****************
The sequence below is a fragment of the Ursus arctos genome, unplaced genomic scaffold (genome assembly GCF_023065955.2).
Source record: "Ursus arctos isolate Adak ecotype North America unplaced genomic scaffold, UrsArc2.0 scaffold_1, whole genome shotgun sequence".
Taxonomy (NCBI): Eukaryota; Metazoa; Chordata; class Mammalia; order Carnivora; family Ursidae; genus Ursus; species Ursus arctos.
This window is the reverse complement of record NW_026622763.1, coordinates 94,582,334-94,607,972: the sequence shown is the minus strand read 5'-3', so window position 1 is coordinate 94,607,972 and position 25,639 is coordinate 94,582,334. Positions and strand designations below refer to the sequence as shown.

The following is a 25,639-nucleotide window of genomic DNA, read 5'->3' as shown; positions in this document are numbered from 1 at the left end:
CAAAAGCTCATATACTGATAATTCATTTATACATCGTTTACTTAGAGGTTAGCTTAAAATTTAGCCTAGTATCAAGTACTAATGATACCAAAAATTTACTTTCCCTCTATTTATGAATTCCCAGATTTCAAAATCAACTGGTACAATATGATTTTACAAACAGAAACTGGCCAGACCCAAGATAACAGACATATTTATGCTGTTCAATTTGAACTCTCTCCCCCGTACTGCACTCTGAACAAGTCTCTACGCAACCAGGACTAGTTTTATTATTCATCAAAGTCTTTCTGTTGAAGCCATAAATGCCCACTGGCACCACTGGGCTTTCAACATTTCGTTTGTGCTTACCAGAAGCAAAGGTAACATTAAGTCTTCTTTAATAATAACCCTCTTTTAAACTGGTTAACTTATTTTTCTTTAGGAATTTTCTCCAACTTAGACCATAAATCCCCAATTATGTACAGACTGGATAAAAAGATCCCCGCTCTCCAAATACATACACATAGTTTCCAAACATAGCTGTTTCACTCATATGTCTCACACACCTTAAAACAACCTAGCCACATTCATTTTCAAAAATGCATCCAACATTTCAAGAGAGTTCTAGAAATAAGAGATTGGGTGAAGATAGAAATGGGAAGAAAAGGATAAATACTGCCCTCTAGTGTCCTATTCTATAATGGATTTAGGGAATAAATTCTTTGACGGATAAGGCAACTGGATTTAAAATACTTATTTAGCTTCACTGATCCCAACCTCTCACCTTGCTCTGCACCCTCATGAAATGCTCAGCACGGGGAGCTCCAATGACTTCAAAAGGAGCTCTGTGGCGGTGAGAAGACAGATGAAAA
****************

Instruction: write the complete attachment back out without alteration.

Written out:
The sequence below is a fragment of the Ursus arctos genome, unplaced genomic scaffold (genome assembly GCF_023065955.2).
Source record: "Ursus arctos isolate Adak ecotype North America unplaced genomic scaffold, UrsArc2.0 scaffold_1, whole genome shotgun sequence".
Taxonomy (NCBI): Eukaryota; Metazoa; Chordata; class Mammalia; order Carnivora; family Ursidae; genus Ursus; species Ursus arctos.
This window is the reverse complement of record NW_026622763.1, coordinates 94,582,334-94,607,972: the sequence shown is the minus strand read 5'-3', so window position 1 is coordinate 94,607,972 and position 25,639 is coordinate 94,582,334. Positions and strand designations below refer to the sequence as shown.

The following is a 25,639-nucleotide window of genomic DNA, read 5'->3' as shown; positions in this document are numbered from 1 at the left end:
CAAAAGCTCATATACTGATAATTCATTTATACATCGTTTACTTAGAGGTTAGCTTAAAATTTAGCCTAGTATCAAGTACTAATGATACCAAAAATTTACTTTCCCTCTATTTATGAATTCCCAGATTTCAAAATCAACTGGTACAATATGATTTTACAAACAGAAACTGGCCAGACCCAAGATAACAGACATATTTATGCTGTTCAATTTGAACTCTCTCCCCCGTACTGCACTCTGAACAAGTCTCTACGCAACCAGGACTAGTTTTATTATTCATCAAAGTCTTTCTGTTGAAGCCATAAATGCCCACTGGCACCACTGGGCTTTCAACATTTCGTTTGTGCTTACCAGAAGCAAAGGTAACATTAAGTCTTCTTTAATAATAACCCTCTTTTAAACTGGTTAACTTATTTTTCTTTAGGAATTTTCTCCAACTTAGACCATAAATCCCCAATTATGTACAGACTGGATAAAAAGATCCCCGCTCTCCAAATACATACACATAGTTTCCAAACATAGCTGTTTCACTCATATGTCTCACACACCTTAAAACAACCTAGCCACATTCATTTTCAAAAATGCATCCAACATTTCAAGAGAGTTCTAGAAATAAGAGATTGGGTGAAGATAGAAATGGGAAGAAAAGGATAAATACTGCCCTCTAGTGTCCTATTCTATAATGGATTTAGGGAATAAATTCTTTGACGGATAAGGCAACTGGATTTAAAATACTTATTTAGCTTCACTGATCCCAACCTCTCACCTTGCTCTGCACCCTCATGAAATGCTCAGCACGGGGAGCTCCAATGACTTCAAAAGGAGCTCTGTGGCGGTGAGAAGACAGATGAAAA